Tom writes, "Subterranean London is a strange and fascinating world, a labyrinth of underground tunnels that range from Victorian sewers to wartime bunkers. Among them is the famous London Underground network, known as the Tube due to the shape of its deep level tunnels. The network boasts around 40 ghost stations, from including entire stations that closed decades ago as well as disused platforms hidden behind iron gates in still operational hubs. This article looks at 13 of London's most impressive abandoned underground stations."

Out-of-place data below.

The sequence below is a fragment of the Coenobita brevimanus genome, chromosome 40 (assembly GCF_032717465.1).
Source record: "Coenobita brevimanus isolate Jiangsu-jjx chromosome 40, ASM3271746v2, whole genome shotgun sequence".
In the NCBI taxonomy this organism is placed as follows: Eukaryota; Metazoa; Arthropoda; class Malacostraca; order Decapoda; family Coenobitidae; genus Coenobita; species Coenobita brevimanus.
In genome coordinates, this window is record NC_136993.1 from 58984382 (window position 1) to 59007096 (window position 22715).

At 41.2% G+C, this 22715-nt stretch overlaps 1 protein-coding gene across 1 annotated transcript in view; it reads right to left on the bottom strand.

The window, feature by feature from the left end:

To a pedestrian walking through Whitechapel, nothing remains to indicate where St Mary's Station once stood. Flattened by a German bomb during WWII, while people cowered on the disused platforms below, the remains of the building were broken down and carted off in the '40s, leaving no trace of the former entrance. Below the Earth though, it's a different story. Closed down in 1938 and largely bricked up during the Blitz, St Mary's nonetheless survives – a collection of grim, graffiti-encrusted corridors and tracks leading nowhere. In the 70-odd years since its abandonment, TFL have routinely repurposed various bits of the line, leaving very little to mark the resting place of this old East End station. What does remain is cold and bleak and difficult to access. However, a tiny portion still remains visible to those travelling on the District Line: an old connecting line known as St Mary's Curve can just about be glimpsed when arriving at Aldgate station from the Western side.